Varying (Changing) Your Divorce Order or Separation Agreement

“Can I change the terms of my divorce order or separation agreement?”
Yes, under certain circumstances:

  • -you can change the child support provisions if there has been a change in circumstances

  • -you can change the child custody, access, life insurance, spousal support and most other provisions if there has been a material change in circumstances

The property division provisions cannot normally be changed.

“What is a material change in circumstances?”
Once there is a divorce order or separation agreement, the law does not want you to keep trying to change things, unless there is a very good reason. So, not just any change is ground to vary – it must be a fairly substantial change. As well, the change must have occurred after the divorce order or separation agreement. Your best bet is to consult with a family law lawyer to check this has occurred in your case.

“How far back can the change be made?”
Generally, the rule is that the court will only make a change as of the date legal proceedings were started. This is a rule of thumb, and not a rule of law. If you can convince a judge that there was a good reason for the delay in commencing legal proceedings, then a judge may make the change effective on an earlier date. Examples of this are where a new fact came to light that you tried to discover, but was hidden by your ex, or where you were unable to afford a lawyer.

“My spouse has custody of the children. Can I get child custody?”
This can be very hard to do. Generally, the court favours stability, and will not want to change a child custody arrangement. Some exceptions to this are cases where one parent wants to move away with the children, or a teenage child decides to switch residences.

“What are some examples of a material change in circumstances for which child custody would be changed?”
Things such as serious neglect by the custodial parent, a significant drop in the child’s grades, or the child developing significant psychological problems.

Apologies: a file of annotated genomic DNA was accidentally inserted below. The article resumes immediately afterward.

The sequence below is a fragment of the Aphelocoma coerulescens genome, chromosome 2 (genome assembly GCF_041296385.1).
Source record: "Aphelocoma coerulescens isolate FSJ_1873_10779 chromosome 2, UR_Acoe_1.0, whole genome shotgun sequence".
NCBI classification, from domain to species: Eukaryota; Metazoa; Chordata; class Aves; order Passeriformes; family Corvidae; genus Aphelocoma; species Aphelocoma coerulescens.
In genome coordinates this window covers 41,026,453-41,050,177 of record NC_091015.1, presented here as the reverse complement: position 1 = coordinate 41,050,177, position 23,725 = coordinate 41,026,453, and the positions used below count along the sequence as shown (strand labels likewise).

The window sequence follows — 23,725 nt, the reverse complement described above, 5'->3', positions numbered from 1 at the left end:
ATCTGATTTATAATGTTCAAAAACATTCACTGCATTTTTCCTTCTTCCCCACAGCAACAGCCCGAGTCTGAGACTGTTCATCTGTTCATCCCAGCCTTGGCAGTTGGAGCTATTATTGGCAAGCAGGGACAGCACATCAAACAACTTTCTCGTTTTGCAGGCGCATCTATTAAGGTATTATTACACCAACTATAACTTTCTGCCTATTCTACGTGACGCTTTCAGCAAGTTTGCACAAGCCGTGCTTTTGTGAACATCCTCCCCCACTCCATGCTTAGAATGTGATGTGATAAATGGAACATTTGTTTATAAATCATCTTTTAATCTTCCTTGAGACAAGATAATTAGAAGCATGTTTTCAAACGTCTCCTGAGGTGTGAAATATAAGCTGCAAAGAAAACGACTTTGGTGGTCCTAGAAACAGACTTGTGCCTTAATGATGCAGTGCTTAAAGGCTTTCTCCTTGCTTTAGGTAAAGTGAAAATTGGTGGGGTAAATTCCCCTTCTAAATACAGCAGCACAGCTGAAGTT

“I have joint custody, but the other parent is never involved in the children’s lives. Can I get sole custody?”
Maybe, but ask yourself whether it is really worth the trouble. You’ll spend thousands of dollars (if not tens of thousands of dollars) in legal fees and put yourself and your children through a very stressful experience. If the other parent is not involved in the children’s lives, will the sole custody order really make a practical difference?

“I think my ex is earning more, and should be required to pay more child support. How do I find out my ex’s income?”
You can start by asking for your ex’s recent income tax returns. However, most of the time, these requests are ignored. To force your ex to disclose his or her income, generally it is necessary to start legal proceedings. Of course, if your ex’s income has not really changed much, this could be a costly exercise with little result.

“My child support order was made before the guidelines were enacted. Can I change my child support?”
Yes, the enactment of the guidelines is considered sufficient grounds by the court to change child support. There does not need to be a change in the payor’s income.

“Can spousal support be reduced because I’m earning less?”
Maybe. It depends on a lot of factors, including why you are earning less, what your divorce order or separation agreement states, what roles were assumed by each spouse during the marriage, and what changes there have been in your ex-spouse’s income. Note that a court is permitted to impute income to you. This means that if a judge believes that you have purposely reduced your income, the judge can order spousal support on the basis of your old income.

“Can spousal support be stopped because my former partner remarried?”
Maybe. This depends on many things, including the basis on which spousal support was originally awarded. If, for instance, spousal support was awarded because there was a large disparity in your and your partner’s income – and your partner’s new spouse has a good income – then you may be able to reduce spousal support. If, however, spousal support was awarded to compensate your ex for the role assumed during the marriage – for instance, giving up a career to look after the children and a household, then it will be a lot harder to end spousal support.

“I’ve remarried and have a new family to support. Can I reduce my child support or spousal support obligations?”
Generally, no. The law regards your first family as paramount and you can’t reduce your financial obligations to them just because you have a second family.

“Can a temporary (interim) order be varied?”
It is more difficult to change a temporary (interim) order than it is to change a final order. This is because a temporary order is there to tide the spouses through to trial or to the resolution of the case. So, in addition to showing a material change in circumstances, you also must show that there is a good reason no to wait until the trial or resolution of your case. The change would need to be fairly dramatic – the most common one I’ve seen is where one spouse loses their job and child support or spousal support is at issue.

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